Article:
This soup does begin with soup from a can. 2 cans, actually.

Add two cans of water and stir to combine.

Heat to boiling, then add in 6-8 ounces of frozen cheese tortellini. Prepared tortellini can be costly. To cut cost you can either make your own and freeze it ahead of time OR find a sweet deal at the grocery (like I did this week). I have found that purchasing tortellini from the deli or dairy section at the grocery is almost always more expensive that picking it up in the freezer section. This week, Rosetta brand frozen pasta was running a special that actually came in $.50 cheaper than the store brand. I think I got 1 1/2 pounds of tortellini for $4. Stock up when it's on sale!

Cook the tortellini according to package directions. I boiled mine in the tomato soup for 3 minutes.

Then stir in a 6 ounce bag of pre-washed fresh baby spinach. I roughly chopped mine a bit first. Cook until the spinach is wilted. About 2 minutes.

Top with bacon bits and grated Parmesan cheese. I ended up frying 6 pieces of bacon until crispy earlier in the day and then I crumbled it. I have a serious aversion to store-bought bacon bits. Ain't nothin' like the real thing, baby!

This makes a gorgeous soup.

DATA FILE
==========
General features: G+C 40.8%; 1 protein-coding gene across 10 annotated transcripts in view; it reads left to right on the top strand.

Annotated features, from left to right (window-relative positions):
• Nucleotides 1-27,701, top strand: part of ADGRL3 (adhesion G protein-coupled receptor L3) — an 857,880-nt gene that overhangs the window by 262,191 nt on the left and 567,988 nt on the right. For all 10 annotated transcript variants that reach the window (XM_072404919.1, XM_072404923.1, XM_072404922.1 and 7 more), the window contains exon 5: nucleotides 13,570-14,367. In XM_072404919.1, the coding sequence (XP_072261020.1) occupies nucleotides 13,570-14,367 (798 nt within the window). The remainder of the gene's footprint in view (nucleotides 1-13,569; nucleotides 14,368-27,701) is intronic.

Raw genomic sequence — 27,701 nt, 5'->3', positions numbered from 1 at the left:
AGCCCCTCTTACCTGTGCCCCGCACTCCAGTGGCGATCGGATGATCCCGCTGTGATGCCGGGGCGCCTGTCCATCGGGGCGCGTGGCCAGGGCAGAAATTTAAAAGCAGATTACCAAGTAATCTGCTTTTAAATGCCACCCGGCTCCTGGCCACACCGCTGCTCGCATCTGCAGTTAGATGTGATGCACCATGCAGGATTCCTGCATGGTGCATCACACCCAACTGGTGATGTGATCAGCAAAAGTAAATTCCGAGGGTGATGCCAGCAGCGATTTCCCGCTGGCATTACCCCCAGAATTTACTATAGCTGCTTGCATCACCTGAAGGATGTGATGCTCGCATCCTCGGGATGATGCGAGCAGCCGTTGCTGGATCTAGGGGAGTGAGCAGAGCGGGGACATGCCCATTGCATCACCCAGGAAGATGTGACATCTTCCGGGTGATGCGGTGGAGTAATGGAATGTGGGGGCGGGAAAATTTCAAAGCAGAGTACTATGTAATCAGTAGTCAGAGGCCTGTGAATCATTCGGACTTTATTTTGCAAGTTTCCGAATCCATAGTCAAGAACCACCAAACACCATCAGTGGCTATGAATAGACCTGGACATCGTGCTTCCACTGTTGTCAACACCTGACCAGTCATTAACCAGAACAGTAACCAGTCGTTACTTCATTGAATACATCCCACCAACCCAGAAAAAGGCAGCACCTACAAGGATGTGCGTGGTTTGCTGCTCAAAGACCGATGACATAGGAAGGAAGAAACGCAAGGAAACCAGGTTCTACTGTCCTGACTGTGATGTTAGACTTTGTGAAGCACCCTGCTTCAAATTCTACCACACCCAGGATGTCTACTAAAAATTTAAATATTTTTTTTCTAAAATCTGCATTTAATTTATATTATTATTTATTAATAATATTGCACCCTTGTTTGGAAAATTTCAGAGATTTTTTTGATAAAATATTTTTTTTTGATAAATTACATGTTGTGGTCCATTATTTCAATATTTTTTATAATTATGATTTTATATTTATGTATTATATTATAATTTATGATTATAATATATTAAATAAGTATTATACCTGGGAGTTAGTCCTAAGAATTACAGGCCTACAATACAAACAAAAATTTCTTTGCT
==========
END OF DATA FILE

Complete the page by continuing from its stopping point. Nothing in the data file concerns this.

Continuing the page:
Excellent with grilled cheese sandwiches!

B.L.T. in a Bowl adapted from The Mom's Guide to Meal Makeovers

2 10 3/4 ounce cans tomato soup
2 cans water
8 oz. cheese tortellini
One 6-ounce bag pre-washed baby spinach, chopped if desired
Crumbled bacon, for topping
Grated Parmesan cheese, for topping

1. Pour the tomato soup and water into a large saucepan and stir to combine. Bring to a boil.
2. Add tortellini and cook according to package directions, stirring frequently. Do not drain. Stir in spinach and cook until wilted, about 2 minutes.
3. Serve in individual bowls and top with bacon an Parmesan cheese as desired.

Calories: 260
Fat (g): 4
Saturated Fat (g): 1.5
Carbohydrate (g): 47
Fiber (g): 3
Protein (g): 7

Hope you're having a lovely Tuesday!


Julie said...

Sounds like a really interesting book. I'll have to see if my library has it. Book marking the soup too, oh yeah!

Mary | Deep South Dish said...

Common sense! My problem is and always will be balance. Well, that and exercise LOL... anyway... the soup looks fantastic. Will have to check out that website too!

Holly said...

This book sounds awesome I'm going to see if our local library has it! My kids HATE veggies so i need to figure out ways to get them to eat them more:)

teresa said...

oooh! i'm up for blt in just about any form! great soup!

Kim said...

This sounds like a great book Krista! The soup is gorgeous and you have it plated so pretty:D

I like the idea of going meatless one day per week. I know that I can handle it, but I don't think my husband can :( He is a total carnivore.

Reeni said...

The book sounds great! I'm going to check out the web site. The soup look wonderful! I just saw Paula Deen making a BLT soup - it didn't look anything like this. This is much healthier!